Thomas Jordan: Current challenges to central banks' independence

Text of the Annual O John Olcay Lecture on Ethics and Economics by Mr Thomas Jordan, Chairman of the Governing Board of the Swiss National Bank, at the Peterson Institute, Washington DC, 11 October 2022.

The views expressed in this speech are those of the speaker and not the view of the BIS.

Central bank speech  | 
17 October 2022

Ladies and gentlemen

I am very grateful for the opportunity to give this year's O. John Olcay Lecture on Ethics and Economics. John Olcay was a remarkable person and a true gentleman. He had an exceptionally thorough understanding of politics, economics and markets, and was always willing and eager to discuss a broad range of topics. John was also a friend of mine, and a steadfast supporter of the Swiss National Bank. It is a great honour and a pleasure for me to give this lecture in his memory today.

I was scheduled to give this lecture in 2020, but this had to be postponed because of the pandemic. Just two years ago, many central banks wanted inflation to nudge up closer to their targets, and there were some calls for central banks to directly finance fiscal expenditures. Since then, the political and economic context has changed dramatically. Inflation is far too high almost everywhere, and central banks are raising their policy interest rates at a time when stocks of government debt are large. In some places, central bank independence is being publicly called into question.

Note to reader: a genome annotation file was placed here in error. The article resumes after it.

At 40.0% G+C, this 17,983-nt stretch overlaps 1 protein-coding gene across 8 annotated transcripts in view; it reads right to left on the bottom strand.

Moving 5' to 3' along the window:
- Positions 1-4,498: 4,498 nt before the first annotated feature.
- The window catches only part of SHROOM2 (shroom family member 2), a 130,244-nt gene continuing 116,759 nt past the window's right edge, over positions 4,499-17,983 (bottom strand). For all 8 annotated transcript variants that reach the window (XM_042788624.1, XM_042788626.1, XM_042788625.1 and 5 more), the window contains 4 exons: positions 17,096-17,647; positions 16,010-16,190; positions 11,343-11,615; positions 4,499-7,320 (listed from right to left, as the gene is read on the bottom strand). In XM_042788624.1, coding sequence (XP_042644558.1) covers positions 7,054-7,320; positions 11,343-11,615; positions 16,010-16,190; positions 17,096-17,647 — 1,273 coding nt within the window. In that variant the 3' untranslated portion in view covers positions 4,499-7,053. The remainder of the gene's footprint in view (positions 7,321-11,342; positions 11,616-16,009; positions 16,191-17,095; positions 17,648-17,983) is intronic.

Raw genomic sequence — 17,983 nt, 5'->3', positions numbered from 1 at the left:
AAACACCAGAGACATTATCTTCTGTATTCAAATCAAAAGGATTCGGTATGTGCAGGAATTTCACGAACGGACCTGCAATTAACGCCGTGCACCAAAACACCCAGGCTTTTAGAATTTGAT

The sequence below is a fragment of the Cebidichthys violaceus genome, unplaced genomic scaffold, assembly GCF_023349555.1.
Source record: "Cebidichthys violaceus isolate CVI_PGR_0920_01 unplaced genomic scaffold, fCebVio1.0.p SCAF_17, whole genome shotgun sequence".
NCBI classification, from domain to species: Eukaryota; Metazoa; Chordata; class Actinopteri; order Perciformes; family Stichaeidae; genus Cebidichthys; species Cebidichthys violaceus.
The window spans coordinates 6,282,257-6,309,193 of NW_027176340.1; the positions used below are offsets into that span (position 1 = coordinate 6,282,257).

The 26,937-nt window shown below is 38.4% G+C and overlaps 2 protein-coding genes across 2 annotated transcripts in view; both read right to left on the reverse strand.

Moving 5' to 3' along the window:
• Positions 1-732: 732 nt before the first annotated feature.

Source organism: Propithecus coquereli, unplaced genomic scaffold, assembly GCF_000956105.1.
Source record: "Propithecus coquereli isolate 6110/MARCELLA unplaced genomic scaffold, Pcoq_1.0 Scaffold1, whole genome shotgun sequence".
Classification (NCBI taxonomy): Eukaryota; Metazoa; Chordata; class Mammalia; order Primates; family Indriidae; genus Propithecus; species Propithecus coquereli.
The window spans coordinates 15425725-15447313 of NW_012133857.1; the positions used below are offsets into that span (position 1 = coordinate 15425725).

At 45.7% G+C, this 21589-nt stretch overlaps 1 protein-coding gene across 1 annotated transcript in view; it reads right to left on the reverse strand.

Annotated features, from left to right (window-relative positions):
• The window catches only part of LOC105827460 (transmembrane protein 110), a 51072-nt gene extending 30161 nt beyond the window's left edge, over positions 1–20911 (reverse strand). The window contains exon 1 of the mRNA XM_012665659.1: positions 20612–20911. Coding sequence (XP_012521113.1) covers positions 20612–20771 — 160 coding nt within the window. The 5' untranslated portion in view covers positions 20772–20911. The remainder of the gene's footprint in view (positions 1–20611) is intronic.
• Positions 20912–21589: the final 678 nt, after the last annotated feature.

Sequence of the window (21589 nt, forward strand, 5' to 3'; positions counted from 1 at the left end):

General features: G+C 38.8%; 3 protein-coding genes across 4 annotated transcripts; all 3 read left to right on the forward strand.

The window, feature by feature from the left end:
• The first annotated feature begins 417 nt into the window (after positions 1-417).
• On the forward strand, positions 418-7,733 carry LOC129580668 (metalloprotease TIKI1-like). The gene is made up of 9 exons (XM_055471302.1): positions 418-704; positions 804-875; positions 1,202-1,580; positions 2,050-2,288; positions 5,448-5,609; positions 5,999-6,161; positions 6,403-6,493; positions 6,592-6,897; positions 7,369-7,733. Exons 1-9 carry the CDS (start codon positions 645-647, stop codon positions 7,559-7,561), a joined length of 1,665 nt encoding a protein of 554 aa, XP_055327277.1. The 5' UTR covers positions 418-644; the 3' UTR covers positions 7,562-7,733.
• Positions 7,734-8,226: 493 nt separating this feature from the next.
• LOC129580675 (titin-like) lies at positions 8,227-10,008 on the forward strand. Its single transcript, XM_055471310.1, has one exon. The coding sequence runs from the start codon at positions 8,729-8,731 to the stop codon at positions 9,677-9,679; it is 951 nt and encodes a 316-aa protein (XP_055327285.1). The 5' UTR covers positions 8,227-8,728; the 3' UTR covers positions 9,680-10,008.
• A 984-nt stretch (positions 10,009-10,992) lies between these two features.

Such explicit pressure to curb central bank independence is a fairly recent phenomenon. It was not prevalent in recent decades; on the contrary, there was a firm consensus among economists, politicians and the general public on the need for central bank independence. This consensus was based not only on theory, but also on practical experience. Price stability can only be achieved with an independent monetary policy, i.e. without political pressure on the central bank.